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Dutch Doctors Make Increasing Use of Deep Sedation

Change takes place in groups where euthanasia common; cases of euthanasia also have declined

FRIDAY, March 21 (HealthDay News) -- An increasing number of patients nearing death in the Netherlands are being put under continuous deep sedation, according to a report released March 20 in BMJ Online First.

Judith Rietjens, of Erasmus MC in Rotterdam, the Netherlands, and colleagues conducted a questionnaire-based study of medical decisions taken by 6,860 physicians in 2005. Of these, 5,617 had completed a similar questionnaire in 2001.

Whereas 5.6 percent of the reported deaths in 2001 were preceded by continuous deep sedation, this was used in 7.1 percent of cases in 2005, the researchers found. Of these, 47 percent were cancer patients in 2005, versus 33 percent in 2001. Benzodiazepines, the recommended drug for continuous deep sedation, was used in 83 percent of cases in 2005, and 94 percent of patients were under sedation for less than seven days, the report indicates. Only 9 percent of doctors consulted a palliative expert, and 9 percent of patients had previously been denied their request for euthanasia.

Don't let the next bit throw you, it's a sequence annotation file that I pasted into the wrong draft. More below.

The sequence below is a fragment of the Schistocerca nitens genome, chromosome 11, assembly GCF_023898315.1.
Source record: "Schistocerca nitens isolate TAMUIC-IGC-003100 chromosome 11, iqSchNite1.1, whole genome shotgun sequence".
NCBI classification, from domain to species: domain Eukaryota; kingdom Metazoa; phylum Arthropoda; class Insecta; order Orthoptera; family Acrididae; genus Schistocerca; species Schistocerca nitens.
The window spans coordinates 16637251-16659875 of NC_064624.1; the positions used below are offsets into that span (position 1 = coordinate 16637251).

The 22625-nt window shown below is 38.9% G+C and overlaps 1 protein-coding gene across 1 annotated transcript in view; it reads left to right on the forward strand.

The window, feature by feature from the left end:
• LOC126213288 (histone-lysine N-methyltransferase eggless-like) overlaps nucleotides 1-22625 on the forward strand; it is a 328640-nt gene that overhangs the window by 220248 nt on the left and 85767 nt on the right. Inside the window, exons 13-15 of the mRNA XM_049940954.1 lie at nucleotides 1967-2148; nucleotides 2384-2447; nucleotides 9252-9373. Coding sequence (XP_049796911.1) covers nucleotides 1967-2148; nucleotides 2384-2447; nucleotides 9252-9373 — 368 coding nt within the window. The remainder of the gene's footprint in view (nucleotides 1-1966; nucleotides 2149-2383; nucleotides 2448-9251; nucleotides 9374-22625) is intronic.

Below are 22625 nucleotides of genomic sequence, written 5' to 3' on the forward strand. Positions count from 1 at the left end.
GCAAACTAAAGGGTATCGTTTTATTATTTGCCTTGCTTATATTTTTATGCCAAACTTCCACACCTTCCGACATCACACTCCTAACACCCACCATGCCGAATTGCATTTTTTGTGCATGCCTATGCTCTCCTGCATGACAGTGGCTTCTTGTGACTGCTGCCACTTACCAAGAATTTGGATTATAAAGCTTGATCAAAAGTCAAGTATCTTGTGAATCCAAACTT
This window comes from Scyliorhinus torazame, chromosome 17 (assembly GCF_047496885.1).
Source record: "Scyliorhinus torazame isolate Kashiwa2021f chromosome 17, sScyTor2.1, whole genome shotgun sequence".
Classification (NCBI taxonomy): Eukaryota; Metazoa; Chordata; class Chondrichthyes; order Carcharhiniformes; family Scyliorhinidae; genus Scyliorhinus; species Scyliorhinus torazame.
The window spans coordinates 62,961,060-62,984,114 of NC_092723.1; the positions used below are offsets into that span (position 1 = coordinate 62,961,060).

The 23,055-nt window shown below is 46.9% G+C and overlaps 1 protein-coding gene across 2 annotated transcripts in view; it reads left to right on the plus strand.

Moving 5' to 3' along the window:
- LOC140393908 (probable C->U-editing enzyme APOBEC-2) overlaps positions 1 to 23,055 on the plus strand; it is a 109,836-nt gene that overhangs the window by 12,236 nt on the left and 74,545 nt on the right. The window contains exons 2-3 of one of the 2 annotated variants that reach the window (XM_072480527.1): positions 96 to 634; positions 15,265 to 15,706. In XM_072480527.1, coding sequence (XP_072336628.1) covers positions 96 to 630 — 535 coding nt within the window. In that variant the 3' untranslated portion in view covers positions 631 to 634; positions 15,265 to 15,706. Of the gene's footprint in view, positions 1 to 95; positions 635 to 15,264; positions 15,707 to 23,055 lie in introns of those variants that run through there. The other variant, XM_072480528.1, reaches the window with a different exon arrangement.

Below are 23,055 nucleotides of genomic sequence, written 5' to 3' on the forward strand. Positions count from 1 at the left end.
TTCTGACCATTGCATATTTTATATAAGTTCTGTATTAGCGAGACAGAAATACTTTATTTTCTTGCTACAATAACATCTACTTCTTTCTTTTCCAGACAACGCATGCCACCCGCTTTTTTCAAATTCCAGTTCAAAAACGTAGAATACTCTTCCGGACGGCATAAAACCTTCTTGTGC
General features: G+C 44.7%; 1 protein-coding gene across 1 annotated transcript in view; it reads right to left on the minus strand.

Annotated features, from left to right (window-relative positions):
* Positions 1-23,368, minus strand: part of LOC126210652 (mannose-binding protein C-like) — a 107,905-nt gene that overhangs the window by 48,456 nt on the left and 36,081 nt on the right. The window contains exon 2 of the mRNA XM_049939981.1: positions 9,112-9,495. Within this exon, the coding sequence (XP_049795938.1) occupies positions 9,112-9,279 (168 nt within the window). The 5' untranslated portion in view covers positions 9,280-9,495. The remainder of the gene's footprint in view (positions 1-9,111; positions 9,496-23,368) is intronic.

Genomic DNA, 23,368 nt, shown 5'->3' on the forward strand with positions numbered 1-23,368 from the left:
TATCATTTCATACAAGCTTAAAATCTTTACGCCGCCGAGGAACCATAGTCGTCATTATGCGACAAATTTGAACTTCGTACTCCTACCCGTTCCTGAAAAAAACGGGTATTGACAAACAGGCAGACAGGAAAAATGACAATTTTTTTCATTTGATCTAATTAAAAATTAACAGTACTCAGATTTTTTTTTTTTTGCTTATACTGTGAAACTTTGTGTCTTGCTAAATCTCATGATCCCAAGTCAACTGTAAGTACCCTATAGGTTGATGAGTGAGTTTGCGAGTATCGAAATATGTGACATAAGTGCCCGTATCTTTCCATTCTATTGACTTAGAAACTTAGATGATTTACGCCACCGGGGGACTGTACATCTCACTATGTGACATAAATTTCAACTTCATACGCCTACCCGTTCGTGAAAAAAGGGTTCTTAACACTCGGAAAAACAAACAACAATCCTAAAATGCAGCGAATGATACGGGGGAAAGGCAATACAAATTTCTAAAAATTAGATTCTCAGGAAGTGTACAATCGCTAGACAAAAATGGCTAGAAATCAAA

"Continuous deep sedation has possibly increasingly been used as a relevant alternative to euthanasia," the authors write. "This increase took place mostly in the subgroups in which euthanasia is most common: patients attended by general practitioners and those with cancer."

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